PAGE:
Toviaz is one of the newer additions to the crowded market of drugs indicated for the management of urge incontinence. Toviaz, generic name fesoterodine, is available in an extended release form at doses of 4 mg and 8 mg, and is marketed by Prizer as an improvement over the generic options for urge incontinence by having less side effects of dry mouth, drowsiness and constipation. Toivaz was approved by the FDA for use in the U.S on Oct 31, 2008. Toviaz is otherwise closely related to tolterodine (DetrolToviaz is a pro-drug, that is metabolized after in the bloodstream into its active metabolite tolterodine.). In my experience with patients Toviaz does seem to be better tolerated than Detrol or Ditropan, the older generic options for urge incontinence therapy. The in-vogue term for what has been called urge incontinence is overactive bladder. This term is what you will likely hear on TV commercials or magazine ads for these drugs. The likely change in name seems primarily to expand the market to include not just those patients with incontinence, but to include those with urgency to void symptoms who do not leak or wet, and to be something more patients will be willing to discuss with their physician because it does not have the “incontinence” word that implies old-age or infirmity.
The newer branded competition to Toviaz is Vesicare, a viable alternative for many patients, although side effects, metabolism and effectiveness seem to be quite similar for the two drugs in patients that I’ve treated.
Toviaz is extensively metabolized in the liver using the CYP 450 pathway, specifically the CYP 3A4 pathway, and therefore numerous drug interactions are possible. Examples of medications using this pathway for metabolism where drug interactions can be anticipated include Biaxin, antifungal medications like ketoconazole, and cyclosporine. Grapefruit can increase the bioavailablity of Toviaz and should not be taken if you are using Toviaz. Vesicare is also a CYP 3A4 substrate and so has these same drug interaction issues also.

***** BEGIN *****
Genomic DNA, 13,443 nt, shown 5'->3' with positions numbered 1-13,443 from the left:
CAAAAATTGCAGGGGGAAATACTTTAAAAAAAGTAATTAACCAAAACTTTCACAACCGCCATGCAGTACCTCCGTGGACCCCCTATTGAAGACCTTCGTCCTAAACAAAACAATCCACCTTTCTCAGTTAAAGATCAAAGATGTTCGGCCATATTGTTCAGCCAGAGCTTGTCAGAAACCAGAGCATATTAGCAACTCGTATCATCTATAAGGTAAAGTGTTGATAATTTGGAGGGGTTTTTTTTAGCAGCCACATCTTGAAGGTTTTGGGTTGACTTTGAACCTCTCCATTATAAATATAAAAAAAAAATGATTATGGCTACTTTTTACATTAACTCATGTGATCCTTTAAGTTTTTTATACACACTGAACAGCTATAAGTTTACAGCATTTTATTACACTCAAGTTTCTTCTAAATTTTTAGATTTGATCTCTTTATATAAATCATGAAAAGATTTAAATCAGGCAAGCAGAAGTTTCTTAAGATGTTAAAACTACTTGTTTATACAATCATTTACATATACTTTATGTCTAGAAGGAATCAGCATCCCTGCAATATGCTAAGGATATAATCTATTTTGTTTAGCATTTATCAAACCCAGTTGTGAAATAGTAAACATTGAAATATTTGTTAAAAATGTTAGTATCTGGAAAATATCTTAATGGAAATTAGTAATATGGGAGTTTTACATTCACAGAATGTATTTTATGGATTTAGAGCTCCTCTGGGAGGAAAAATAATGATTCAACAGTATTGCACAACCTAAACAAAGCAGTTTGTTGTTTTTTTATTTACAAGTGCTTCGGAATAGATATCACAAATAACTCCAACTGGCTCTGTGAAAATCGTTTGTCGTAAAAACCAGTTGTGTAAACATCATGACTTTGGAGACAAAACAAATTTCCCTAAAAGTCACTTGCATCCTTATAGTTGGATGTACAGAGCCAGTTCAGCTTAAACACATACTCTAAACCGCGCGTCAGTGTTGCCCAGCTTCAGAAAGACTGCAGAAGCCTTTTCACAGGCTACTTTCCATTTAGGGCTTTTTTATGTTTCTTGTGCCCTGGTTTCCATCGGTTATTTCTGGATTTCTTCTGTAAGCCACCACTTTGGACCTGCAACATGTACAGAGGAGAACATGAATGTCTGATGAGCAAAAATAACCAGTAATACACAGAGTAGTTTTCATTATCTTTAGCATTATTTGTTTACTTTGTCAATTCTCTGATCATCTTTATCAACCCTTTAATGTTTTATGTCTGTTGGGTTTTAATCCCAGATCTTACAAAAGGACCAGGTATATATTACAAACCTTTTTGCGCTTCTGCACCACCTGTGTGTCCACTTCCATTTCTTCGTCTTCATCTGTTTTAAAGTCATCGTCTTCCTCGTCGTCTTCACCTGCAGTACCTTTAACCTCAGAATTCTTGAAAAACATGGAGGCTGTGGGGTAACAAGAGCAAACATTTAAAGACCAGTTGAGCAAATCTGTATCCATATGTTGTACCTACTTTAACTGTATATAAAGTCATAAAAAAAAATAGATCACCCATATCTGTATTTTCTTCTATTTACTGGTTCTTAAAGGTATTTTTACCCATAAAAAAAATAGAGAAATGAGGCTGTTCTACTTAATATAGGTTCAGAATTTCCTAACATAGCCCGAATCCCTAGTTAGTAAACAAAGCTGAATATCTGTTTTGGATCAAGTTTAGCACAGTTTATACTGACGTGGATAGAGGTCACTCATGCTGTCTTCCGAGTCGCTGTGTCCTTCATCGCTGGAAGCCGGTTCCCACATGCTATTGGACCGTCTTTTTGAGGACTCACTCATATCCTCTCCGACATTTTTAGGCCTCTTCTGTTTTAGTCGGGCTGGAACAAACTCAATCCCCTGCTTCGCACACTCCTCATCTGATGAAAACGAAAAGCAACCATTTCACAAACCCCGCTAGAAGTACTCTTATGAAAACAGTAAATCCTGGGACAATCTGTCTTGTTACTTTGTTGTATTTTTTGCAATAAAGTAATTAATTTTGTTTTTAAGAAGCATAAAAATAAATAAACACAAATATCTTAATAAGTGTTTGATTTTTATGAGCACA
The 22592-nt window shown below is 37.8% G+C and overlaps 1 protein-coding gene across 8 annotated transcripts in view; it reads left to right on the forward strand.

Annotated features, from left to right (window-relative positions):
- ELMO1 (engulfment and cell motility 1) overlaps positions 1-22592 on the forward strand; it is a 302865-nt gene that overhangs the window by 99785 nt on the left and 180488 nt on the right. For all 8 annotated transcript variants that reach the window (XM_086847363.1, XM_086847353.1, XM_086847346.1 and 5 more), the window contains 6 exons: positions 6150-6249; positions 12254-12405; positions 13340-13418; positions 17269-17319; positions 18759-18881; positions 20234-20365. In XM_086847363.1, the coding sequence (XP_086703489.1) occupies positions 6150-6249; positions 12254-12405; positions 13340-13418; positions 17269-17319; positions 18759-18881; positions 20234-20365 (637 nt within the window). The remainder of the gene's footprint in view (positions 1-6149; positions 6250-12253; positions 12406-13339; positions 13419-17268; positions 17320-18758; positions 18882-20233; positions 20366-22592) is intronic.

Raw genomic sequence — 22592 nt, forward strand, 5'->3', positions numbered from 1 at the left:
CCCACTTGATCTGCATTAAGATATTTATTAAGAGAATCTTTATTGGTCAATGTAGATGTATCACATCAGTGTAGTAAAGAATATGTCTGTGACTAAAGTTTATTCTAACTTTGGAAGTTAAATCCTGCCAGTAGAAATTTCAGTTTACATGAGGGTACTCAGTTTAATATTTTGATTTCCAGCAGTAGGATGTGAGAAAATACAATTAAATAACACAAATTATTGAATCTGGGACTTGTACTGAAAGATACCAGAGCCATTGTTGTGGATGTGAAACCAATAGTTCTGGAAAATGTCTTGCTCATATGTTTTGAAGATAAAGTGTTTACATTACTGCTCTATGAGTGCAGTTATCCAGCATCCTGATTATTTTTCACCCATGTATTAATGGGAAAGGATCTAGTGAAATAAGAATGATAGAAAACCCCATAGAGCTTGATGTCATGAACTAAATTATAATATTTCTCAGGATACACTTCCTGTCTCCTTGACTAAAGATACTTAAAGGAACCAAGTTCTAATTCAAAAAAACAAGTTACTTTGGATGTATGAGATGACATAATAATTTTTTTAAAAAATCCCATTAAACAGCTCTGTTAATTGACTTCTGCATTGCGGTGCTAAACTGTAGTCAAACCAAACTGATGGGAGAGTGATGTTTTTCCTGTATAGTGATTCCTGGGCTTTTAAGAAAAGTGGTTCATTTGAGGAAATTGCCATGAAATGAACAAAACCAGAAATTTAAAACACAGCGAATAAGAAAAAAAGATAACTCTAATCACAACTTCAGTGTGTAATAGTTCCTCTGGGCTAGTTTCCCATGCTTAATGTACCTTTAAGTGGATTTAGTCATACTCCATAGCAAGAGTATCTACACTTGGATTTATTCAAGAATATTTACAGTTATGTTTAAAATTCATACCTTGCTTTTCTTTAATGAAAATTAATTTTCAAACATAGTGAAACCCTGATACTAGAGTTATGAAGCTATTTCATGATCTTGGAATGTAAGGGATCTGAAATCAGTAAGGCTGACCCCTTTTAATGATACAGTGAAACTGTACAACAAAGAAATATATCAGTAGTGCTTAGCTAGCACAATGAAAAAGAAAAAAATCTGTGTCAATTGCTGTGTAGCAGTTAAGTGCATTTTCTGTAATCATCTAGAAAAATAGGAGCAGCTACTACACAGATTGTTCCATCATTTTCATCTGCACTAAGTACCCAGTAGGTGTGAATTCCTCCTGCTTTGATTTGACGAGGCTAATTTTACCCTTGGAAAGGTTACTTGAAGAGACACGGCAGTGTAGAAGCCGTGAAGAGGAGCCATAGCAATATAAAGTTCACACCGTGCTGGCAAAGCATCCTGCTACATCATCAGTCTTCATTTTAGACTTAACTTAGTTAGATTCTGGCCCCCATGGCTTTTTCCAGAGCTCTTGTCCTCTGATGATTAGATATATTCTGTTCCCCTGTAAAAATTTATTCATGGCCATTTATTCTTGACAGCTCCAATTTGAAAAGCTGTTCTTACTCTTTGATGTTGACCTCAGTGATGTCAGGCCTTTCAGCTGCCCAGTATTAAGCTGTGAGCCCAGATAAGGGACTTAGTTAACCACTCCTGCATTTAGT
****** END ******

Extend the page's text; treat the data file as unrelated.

The generic option of a quite similar drug ditropan (generic name oxybutynin) is a fairly effective drug for use in urge incontinence, but its anti-cholinergic side effects are often limiting factors in patients tolerating its use. These side effects are typically dry mouth, drowsiness, dizziness, constipation and blurry vision. Toviaz shares these side effects but if after trying the generic and finding it either not helpful or not tolerated Toviaz is a reasonable option.
The typical cost out-of-pocket for Toviaz is about 170./ month (drugstore.com pricing) as compared to thegeneric oxybutynin listed at Costco for $7.18/ 100 tablets of the 5 mg dosage,so I usually try generic oxybutynin prior to considering Toviaz.
Update: On April 5, 2012 the FDA’s advisory panel recommended a new drug called mirabegron 50 mg for treatment of overactive bladder despite some lingering concerns that it may cause high blood pressure in some patients. Mirabegron is in a brand new class of drugs called beta 3 adrenoceptor agonists, and so should be a truly different addition to the drugs used to treat this difficult and common problem. Stay tuned and if mirabegron gets FDA approval I’ll post an update on this drug. For now Toviaz is the latest and possibly greatest we have for overactive bladder.